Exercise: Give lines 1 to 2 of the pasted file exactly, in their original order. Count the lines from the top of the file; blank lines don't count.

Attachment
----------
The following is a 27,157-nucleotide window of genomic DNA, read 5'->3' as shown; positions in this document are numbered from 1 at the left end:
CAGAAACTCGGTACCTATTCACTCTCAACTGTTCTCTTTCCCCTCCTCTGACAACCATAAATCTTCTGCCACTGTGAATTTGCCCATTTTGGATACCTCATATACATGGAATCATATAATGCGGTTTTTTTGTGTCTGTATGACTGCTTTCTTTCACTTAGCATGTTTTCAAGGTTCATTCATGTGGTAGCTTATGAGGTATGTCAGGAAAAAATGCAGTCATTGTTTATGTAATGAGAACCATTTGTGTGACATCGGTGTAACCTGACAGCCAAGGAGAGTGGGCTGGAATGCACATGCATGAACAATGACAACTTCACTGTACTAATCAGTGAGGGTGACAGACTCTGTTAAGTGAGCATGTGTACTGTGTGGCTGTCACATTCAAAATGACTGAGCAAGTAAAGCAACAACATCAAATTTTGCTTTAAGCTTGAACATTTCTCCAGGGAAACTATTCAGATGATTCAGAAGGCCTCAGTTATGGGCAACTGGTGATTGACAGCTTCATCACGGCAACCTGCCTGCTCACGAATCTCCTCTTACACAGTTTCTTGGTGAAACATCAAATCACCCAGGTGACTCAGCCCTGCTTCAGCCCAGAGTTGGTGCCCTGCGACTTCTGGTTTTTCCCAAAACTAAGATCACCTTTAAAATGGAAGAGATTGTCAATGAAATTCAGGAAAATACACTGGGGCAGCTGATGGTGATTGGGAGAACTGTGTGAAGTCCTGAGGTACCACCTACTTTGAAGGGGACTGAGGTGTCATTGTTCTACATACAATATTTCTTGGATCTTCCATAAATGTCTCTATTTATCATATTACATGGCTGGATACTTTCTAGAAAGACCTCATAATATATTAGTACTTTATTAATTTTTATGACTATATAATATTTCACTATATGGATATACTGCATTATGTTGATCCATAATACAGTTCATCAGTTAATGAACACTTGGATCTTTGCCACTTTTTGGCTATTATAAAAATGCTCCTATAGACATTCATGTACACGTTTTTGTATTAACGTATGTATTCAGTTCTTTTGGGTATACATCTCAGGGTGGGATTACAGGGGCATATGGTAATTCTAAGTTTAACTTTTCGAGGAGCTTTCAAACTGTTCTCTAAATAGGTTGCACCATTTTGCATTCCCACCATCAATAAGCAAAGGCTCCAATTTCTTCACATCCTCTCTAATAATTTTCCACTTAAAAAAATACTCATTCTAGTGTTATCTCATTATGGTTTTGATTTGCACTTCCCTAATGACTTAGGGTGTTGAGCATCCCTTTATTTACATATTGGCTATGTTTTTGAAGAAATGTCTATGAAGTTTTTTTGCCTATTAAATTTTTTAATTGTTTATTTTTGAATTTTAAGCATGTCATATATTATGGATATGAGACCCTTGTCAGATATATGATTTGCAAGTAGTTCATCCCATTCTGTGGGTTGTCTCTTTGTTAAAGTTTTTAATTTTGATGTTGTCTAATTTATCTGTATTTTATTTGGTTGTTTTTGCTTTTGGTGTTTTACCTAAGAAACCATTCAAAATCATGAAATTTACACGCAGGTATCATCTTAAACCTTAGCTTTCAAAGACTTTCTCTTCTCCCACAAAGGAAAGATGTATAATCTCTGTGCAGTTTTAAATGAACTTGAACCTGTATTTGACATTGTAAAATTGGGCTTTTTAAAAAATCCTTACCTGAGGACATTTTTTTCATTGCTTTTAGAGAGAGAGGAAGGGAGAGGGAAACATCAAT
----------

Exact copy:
The following is a 27,157-nucleotide window of genomic DNA, read 5'->3' as shown; positions in this document are numbered from 1 at the left end:
CAGAAACTCGGTACCTATTCACTCTCAACTGTTCTCTTTCCCCTCCTCTGACAACCATAAATCTTCTGCCACTGTGAATTTGCCCATTTTGGATACCTCATATACATGGAATCATATAATGCGGTTTTTTTGTGTCTGTATGACTGCTTTCTTTCACTTAGCATGTTTTCAAGGTTCATTCATGTGGTAGCTTATGAGGTATGTCAGGAAAAAATGCAGTCATTGTTTATGTAATGAGAACCATTTGTGTGACATCGGTGTAACCTGACAGCCAAGGAGAGTGGGCTGGAATGCACATGCATGAACAATGACAACTTCACTGTACTAATCAGTGAGGGTGACAGACTCTGTTAAGTGAGCATGTGTACTGTGTGGCTGTCACATTCAAAATGACTGAGCAAGTAAAGCAACAACATCAAATTTTGCTTTAAGCTTGAACATTTCTCCAGGGAAACTATTCAGATGATTCAGAAGGCCTCAGTTATGGGCAACTGGTGATTGACAGCTTCATCACGGCAACCTGCCTGCTCACGAATCTCCTCTTACACAGTTTCTTGGTGAAACATCAAATCACCCAGGTGACTCAGCCCTGCTTCAGCCCAGAGTTGGTGCCCTGCGACTTCTGGTTTTTCCCAAAACTAAGATCACCTTTAAAATGGAAGAGATTGTCAATGAAATTCAGGAAAATACACTGGGGCAGCTGATGGTGATTGGGAGAACTGTGTGAAGTCCTGAGGTACCACCTACTTTGAAGGGGACTGAGGTGTCATTGTTCTACATACAATATTTCTTGGATCTTCCATAAATGTCTCTATTTATCATATTACATGGCTGGATACTTTCTAGAAAGACCTCATAATATATTAGTACTTTATTAATTTTTATGACTATATAATATTTCACTATATGGATATACTGCATTATGTTGATCCATAATACAGTTCATCAGTTAATGAACACTTGGATCTTTGCCACTTTTTGGCTATTATAAAAATGCTCCTATAGACATTCATGTACACGTTTTTGTATTAACGTATGTATTCAGTTCTTTTGGGTATACATCTCAGGGTGGGATTACAGGGGCATATGGTAATTCTAAGTTTAACTTTTCGAGGAGCTTTCAAACTGTTCTCTAAATAGGTTGCACCATTTTGCATTCCCACCATCAATAAGCAAAGGCTCCAATTTCTTCACATCCTCTCTAATAATTTTCCACTTAAAAAAATACTCATTCTAGTGTTATCTCATTATGGTTTTGATTTGCACTTCCCTAATGACTTAGGGTGTTGAGCATCCCTTTATTTACATATTGGCTATGTTTTTGAAGAAATGTCTATGAAGTTTTTTTGCCTATTAAATTTTTTAATTGTTTATTTTTGAATTTTAAGCATGTCATATATTATGGATATGAGACCCTTGTCAGATATATGATTTGCAAGTAGTTCATCCCATTCTGTGGGTTGTCTCTTTGTTAAAGTTTTTAATTTTGATGTTGTCTAATTTATCTGTATTTTATTTGGTTGTTTTTGCTTTTGGTGTTTTACCTAAGAAACCATTCAAAATCATGAAATTTACACGCAGGTATCATCTTAAACCTTAGCTTTCAAAGACTTTCTCTTCTCCCACAAAGGAAAGATGTATAATCTCTGTGCAGTTTTAAATGAACTTGAACCTGTATTTGACATTGTAAAATTGGGCTTTTTAAAAAATCCTTACCTGAGGACATTTTTTTCATTGCTTTTAGAGAGAGAGGAAGGGAGAGGGAAACATCAAT